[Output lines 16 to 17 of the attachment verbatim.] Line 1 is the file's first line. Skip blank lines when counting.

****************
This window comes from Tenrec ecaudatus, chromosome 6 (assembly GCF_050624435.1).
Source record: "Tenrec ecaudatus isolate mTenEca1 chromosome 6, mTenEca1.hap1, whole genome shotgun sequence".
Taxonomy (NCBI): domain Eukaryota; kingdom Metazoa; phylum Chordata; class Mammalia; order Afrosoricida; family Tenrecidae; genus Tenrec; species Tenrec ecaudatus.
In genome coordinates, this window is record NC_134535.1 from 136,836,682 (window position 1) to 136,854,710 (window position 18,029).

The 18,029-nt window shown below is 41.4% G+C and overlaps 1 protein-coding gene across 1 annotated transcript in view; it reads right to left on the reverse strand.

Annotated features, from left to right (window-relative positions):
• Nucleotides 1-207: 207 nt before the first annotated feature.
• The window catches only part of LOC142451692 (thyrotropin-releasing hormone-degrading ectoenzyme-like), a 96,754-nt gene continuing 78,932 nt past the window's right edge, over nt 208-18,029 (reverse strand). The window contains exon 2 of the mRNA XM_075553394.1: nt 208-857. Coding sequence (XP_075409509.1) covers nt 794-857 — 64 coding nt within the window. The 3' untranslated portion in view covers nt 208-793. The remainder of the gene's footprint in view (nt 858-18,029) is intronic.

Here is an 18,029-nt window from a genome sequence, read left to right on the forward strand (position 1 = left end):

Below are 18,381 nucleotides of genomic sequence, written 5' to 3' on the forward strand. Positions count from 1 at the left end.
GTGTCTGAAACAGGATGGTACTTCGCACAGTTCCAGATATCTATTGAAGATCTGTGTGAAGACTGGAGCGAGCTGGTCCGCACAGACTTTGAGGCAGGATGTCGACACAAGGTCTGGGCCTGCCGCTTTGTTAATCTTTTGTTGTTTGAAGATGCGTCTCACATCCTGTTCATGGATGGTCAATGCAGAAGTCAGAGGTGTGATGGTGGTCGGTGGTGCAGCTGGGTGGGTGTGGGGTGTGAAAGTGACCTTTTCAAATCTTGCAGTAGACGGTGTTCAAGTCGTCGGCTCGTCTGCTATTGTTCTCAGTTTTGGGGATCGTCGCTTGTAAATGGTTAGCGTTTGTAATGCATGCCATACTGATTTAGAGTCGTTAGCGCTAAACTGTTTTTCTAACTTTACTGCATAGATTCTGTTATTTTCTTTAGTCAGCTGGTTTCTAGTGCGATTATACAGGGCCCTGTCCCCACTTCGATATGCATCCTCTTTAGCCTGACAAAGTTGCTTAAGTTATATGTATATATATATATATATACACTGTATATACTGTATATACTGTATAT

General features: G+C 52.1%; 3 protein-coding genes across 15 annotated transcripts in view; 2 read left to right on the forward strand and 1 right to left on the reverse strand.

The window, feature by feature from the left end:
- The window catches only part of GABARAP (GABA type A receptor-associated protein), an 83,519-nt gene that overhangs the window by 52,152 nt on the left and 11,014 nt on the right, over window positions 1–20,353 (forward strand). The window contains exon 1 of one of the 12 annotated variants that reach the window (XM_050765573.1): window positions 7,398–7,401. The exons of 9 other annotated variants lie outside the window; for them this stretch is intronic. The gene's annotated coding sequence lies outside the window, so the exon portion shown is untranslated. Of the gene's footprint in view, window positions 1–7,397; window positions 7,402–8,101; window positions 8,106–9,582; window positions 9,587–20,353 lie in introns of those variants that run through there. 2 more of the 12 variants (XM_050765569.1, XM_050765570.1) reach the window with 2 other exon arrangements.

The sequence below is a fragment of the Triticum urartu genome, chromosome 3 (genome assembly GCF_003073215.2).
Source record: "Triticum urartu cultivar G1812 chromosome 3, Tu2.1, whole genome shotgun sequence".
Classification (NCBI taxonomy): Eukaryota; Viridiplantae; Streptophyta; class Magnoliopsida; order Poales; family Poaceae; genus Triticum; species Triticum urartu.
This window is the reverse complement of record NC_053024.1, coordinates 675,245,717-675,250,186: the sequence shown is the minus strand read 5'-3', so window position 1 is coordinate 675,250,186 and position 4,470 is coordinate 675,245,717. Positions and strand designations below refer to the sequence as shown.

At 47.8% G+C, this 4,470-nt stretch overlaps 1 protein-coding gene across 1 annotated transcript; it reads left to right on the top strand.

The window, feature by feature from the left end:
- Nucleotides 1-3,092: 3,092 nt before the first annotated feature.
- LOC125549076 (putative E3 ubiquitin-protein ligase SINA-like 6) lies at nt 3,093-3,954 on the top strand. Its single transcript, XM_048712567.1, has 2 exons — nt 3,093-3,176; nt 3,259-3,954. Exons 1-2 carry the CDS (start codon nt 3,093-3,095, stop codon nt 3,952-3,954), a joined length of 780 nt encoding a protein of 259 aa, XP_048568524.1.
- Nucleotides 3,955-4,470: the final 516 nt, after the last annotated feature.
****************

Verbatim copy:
Source record: "Triticum urartu cultivar G1812 chromosome 3, Tu2.1, whole genome shotgun sequence".
Classification (NCBI taxonomy): Eukaryota; Viridiplantae; Streptophyta; class Magnoliopsida; order Poales; family Poaceae; genus Triticum; species Triticum urartu.